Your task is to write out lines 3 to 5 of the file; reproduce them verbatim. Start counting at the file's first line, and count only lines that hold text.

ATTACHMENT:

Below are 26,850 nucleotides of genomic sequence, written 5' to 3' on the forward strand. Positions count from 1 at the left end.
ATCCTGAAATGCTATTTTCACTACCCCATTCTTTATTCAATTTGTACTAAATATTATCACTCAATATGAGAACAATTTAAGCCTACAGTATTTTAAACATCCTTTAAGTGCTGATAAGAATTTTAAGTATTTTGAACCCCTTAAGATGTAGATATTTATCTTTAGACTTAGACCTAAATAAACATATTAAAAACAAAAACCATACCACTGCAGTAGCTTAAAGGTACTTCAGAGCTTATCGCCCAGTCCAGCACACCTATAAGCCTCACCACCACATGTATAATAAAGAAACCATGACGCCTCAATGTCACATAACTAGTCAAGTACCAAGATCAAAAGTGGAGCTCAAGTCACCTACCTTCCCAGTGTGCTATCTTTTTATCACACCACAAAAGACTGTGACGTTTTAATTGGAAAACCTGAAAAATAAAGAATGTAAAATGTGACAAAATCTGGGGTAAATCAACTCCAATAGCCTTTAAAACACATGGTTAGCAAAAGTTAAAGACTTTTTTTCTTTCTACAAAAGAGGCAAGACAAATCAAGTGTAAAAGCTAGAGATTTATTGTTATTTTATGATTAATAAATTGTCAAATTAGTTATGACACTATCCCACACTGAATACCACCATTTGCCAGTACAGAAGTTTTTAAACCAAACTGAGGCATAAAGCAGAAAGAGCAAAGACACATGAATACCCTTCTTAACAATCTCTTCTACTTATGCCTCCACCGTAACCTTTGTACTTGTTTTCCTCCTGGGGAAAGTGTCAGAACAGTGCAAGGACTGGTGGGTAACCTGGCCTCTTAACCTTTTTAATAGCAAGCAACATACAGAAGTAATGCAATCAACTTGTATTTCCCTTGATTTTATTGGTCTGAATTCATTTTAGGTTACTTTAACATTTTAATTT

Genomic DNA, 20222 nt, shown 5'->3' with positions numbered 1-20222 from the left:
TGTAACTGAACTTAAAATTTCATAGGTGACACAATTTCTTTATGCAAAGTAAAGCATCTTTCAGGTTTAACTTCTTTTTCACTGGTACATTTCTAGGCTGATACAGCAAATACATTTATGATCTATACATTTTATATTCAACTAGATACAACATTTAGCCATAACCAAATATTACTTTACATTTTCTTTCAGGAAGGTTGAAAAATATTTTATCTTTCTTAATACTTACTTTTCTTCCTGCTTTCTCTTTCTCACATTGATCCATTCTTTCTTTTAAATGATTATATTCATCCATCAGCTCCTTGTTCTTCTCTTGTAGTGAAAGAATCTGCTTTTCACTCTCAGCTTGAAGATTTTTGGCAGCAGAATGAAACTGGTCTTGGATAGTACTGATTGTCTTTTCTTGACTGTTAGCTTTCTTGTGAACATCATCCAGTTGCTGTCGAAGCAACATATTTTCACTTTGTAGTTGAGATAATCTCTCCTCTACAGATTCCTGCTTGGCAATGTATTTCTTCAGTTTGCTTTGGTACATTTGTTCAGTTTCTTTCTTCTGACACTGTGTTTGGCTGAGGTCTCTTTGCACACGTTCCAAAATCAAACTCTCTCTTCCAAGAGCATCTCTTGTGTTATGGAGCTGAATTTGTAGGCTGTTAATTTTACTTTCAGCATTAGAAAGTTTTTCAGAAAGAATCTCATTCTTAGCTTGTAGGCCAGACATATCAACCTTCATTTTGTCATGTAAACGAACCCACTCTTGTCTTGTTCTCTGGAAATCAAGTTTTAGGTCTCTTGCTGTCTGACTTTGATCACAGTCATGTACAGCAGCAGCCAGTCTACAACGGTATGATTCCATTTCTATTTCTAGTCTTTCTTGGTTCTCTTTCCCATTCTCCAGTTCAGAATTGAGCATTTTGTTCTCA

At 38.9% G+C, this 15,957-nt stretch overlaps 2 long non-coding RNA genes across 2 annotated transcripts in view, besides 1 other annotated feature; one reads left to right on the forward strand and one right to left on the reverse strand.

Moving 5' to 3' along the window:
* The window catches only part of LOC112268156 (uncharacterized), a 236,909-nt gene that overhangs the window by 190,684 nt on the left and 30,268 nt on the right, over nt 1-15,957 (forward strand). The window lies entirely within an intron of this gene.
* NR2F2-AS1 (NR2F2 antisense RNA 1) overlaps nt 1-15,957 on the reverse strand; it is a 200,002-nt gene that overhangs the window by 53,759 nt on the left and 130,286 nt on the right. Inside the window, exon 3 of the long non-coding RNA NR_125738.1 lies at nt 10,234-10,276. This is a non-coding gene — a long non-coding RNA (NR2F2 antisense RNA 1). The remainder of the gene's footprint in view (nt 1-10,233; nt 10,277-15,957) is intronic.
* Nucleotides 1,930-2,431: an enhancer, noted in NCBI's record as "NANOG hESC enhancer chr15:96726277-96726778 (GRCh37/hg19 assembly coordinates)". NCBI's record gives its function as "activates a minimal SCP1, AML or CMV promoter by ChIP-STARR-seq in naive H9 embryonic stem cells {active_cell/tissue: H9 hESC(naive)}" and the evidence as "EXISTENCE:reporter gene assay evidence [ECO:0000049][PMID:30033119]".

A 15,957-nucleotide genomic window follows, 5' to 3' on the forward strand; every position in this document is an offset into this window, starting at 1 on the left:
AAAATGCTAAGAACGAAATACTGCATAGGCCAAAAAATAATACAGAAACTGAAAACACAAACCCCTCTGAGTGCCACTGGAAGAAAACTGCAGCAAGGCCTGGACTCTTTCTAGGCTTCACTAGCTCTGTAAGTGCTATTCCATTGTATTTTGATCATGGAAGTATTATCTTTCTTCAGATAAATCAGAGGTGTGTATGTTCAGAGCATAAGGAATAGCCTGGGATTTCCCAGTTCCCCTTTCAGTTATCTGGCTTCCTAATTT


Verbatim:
Genomic DNA, 20222 nt, shown 5'->3' with positions numbered 1-20222 from the left:
TGTAACTGAACTTAAAATTTCATAGGTGACACAATTTCTTTATGCAAAGTAAAGCATCTTTCAGGTTTAACTTCTTTTTCACTGGTACATTTCTAGGCTGATACAGCAAATACATTTATGATCTATACATTTTATATTCAACTAGATACAACATTTAGCCATAACCAAATATTACTTTACATTTTCTTTCAGGAAGGTTGAAAAATATTTTATCTTTCTTAATACTTACTTTTCTTCCTGCTTTCTCTTTCTCACATTGATCCATTCTTTCTTTTAAATGATTATATTCATCCATCAGCTCCTTGTTCTTCTCTTGTAGTGAAAGAATCTGCTTTTCACTCTCAGCTTGAAGATTTTTGGCAGCAGAATGAAACTGGTCTTGGATAGTACTGATTGTCTTTTCTTGACTGTTAGCTTTCTTGTGAACATCATCCAGTTGCTGTCGAAGCAACATATTTTCACTTTGTAGTTGAGATAATCTCTCCTCTACAGATTCCTGCTTGGCAATGTATTTCTTCAGTTTGCTTTGGTACATTTGTTCAGTTTCTTTCTTCTGACACTGTGTTTGGCTGAGGTCTCTTTGCACACGTTCCAAAATCAAACTCTCTCTTCCAAGAGCATCTCTTGTGTTATGGAGCTGAATTTGTAGGCTGTTAATTTTACTTTCAGCATTAGAAAGTTTTTCAGAAAGAATCTCATTCTTAGCTTGTAGGCCAGACATATCAACCTTCATTTTGTCATGTAAACGAACCCACTCTTGTCTTGTTCTCTGGAAATCAAGTTTTAGGTCTCTTGCTGTCTGACTTTGATCACAGTCATGTACAGCAGCAGCCAGTCTACAACGGTATGATTCCATTTCTATTTCTAGTCTTTCTTGGTTCTCTTTCCCATTCTCCAGTTCAGAATTGAGCATTTTGTTCTCA

At 38.9% G+C, this 15,957-nt stretch overlaps 2 long non-coding RNA genes across 2 annotated transcripts in view, besides 1 other annotated feature; one reads left to right on the forward strand and one right to left on the reverse strand.